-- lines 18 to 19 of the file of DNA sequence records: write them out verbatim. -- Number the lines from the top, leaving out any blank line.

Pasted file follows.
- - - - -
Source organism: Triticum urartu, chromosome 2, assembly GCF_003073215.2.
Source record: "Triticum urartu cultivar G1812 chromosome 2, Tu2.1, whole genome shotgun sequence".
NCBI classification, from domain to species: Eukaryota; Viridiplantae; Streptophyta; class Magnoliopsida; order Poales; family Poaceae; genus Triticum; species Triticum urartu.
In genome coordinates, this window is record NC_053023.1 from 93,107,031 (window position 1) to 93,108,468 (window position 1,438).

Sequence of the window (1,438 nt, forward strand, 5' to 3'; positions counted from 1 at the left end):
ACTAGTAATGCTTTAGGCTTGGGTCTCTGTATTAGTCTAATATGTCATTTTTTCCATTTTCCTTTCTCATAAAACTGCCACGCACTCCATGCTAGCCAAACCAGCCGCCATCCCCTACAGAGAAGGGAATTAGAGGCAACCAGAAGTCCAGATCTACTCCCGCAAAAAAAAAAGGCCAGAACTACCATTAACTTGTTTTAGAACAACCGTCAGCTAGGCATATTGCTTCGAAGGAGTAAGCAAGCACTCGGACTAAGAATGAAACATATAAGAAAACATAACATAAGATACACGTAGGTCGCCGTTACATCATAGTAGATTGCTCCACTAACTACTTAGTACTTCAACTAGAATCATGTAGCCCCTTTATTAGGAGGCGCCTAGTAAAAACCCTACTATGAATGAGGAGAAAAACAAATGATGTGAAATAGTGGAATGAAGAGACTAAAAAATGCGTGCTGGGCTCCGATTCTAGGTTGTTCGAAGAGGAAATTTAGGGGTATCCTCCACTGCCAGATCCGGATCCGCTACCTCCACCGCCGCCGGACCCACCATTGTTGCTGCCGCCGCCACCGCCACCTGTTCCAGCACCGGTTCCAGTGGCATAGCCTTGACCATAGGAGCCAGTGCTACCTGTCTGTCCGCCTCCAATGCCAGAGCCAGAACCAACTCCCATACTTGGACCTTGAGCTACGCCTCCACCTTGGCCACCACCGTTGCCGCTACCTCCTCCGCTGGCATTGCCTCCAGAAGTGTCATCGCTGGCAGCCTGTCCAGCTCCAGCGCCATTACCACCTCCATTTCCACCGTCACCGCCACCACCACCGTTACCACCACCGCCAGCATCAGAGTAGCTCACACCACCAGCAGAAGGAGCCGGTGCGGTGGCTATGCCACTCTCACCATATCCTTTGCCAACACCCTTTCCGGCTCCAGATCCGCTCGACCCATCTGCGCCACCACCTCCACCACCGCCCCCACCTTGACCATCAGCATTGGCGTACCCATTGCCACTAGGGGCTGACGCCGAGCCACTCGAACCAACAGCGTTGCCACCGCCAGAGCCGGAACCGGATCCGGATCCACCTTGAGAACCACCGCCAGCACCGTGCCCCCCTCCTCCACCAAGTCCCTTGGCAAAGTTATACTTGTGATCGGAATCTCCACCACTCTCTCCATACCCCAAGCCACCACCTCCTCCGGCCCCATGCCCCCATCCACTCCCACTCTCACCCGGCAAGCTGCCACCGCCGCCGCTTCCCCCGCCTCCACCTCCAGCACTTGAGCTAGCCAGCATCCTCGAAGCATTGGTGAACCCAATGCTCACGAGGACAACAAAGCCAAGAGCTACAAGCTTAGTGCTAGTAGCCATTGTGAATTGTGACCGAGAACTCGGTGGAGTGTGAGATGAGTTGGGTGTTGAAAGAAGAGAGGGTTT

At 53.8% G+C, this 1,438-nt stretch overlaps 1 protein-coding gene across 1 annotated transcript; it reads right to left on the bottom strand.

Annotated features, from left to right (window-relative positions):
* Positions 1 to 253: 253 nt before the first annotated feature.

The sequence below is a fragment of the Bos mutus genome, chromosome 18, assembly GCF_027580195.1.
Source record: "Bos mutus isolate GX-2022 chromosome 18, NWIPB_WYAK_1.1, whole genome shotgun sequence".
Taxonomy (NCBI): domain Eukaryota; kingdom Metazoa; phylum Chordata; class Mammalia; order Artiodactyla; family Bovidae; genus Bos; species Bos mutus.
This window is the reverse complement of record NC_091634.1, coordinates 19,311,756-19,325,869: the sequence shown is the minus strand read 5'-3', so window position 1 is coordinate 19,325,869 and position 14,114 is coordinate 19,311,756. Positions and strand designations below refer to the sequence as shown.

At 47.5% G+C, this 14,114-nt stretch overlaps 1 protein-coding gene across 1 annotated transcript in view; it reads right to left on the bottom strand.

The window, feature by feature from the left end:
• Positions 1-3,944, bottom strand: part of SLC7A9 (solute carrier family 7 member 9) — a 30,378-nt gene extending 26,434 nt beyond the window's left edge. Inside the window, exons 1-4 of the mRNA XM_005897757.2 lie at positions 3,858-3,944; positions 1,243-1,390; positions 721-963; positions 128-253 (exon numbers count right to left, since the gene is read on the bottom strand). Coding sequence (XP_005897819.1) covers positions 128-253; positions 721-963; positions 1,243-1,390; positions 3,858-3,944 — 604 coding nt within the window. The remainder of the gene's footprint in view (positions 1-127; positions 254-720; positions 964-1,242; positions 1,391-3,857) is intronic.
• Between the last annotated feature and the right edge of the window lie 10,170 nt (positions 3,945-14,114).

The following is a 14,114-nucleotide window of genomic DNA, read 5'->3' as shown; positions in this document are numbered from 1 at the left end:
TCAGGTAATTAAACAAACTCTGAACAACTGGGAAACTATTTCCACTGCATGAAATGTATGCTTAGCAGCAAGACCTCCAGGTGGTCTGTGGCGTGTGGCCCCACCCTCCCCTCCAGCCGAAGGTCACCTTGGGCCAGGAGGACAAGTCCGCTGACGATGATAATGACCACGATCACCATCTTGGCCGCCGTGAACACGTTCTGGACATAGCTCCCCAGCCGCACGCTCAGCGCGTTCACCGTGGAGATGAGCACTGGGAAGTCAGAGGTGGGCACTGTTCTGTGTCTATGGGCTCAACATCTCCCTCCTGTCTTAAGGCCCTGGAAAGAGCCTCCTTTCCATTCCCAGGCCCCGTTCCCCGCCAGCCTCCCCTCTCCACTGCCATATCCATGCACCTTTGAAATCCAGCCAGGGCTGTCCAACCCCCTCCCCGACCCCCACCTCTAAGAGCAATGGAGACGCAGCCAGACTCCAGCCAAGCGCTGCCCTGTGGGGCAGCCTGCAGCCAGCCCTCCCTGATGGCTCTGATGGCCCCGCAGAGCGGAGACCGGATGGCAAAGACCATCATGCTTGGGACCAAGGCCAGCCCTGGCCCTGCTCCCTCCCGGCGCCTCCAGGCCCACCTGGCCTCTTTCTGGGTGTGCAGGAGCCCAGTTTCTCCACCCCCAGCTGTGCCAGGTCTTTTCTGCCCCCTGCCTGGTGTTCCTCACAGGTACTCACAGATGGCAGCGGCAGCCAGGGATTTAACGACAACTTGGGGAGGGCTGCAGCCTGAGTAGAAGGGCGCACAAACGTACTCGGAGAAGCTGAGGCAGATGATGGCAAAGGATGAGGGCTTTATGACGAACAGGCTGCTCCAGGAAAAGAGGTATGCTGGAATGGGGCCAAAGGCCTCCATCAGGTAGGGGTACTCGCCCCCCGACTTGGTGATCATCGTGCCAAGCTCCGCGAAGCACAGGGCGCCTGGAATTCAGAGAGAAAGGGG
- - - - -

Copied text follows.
The following is a 14,114-nucleotide window of genomic DNA, read 5'->3' as shown; positions in this document are numbered from 1 at the left end:
TCAGGTAATTAAACAAACTCTGAACAACTGGGAAACTATTTCCACTGCATGAAATGTATGCTTAGCAGCAAGACCTCCAGGTGGTCTGTGGCGTGTGGCCCCACCCTCCCCTCCAGCCGAAGGTCACCTTGGGCCAGGAGGACAAGTCCGCTGACGATGATAATGACCACGATCACCATCTTGGCCGCCGTGAACACGTTCTGGACATAGCTCCCCAGCCGCACGCTCAGCGCGTTCACCGTGGAGATGAGCACTGGGAAGTCAGAGGTGGGCACTGTTCTGTGTCTATGGGCTCAACATCTCCCTCCTGTCTTAAGGCCCTGGAAAGAGCCTCCTTTCCATTCCCAGGCCCCGTTCCCCGCCAGCCTCCCCTCTCCACTGCCATATCCATGCACCTTTGAAATCCAGCCAGGGCTGTCCAACCCCCTCCCCGACCCCCACCTCTAAGAGCAATGGAGACGCAGCCAGACTCCAGCCAAGCGCTGCCCTGTGGGGCAGCCTGCAGCCAGCCCTCCCTGATGGCTCTGATGGCCCCGCAGAGCGGAGACCGGATGGCAAAGACCATCATGCTTGGGACCAAGGCCAGCCCTGGCCCTGCTCCCTCCCGGCGCCTCCAGGCCCACCTGGCCTCTTTCTGGGTGTGCAGGAGCCCAGTTTCTCCACCCCCAGCTGTGCCAGGTCTTTTCTGCCCCCTGCCTGGTGTTCCTCACAGGTACTCACAGATGGCAGCGGCAGCCAGGGATTTAACGACAACTTGGGGAGGGCTGCAGCCTGAGTAGAAGGGCGCACAAACGTACTCGGAGAAGCTGAGGCAGATGATGGCAAAGGATGAGGGCTTTATGACGAACAGGCTGCTCCAGGAAAAGAGGTATGCTGGAATGGGGCCAAAGGCCTCCATCAGGTAGGGGTACTCGCCCCCCGACTTGGTGATCATCGTGCCAAGCTCCGCGAAGCACAGGGCGCCTGGAATTCAGAGAGAAAGGGG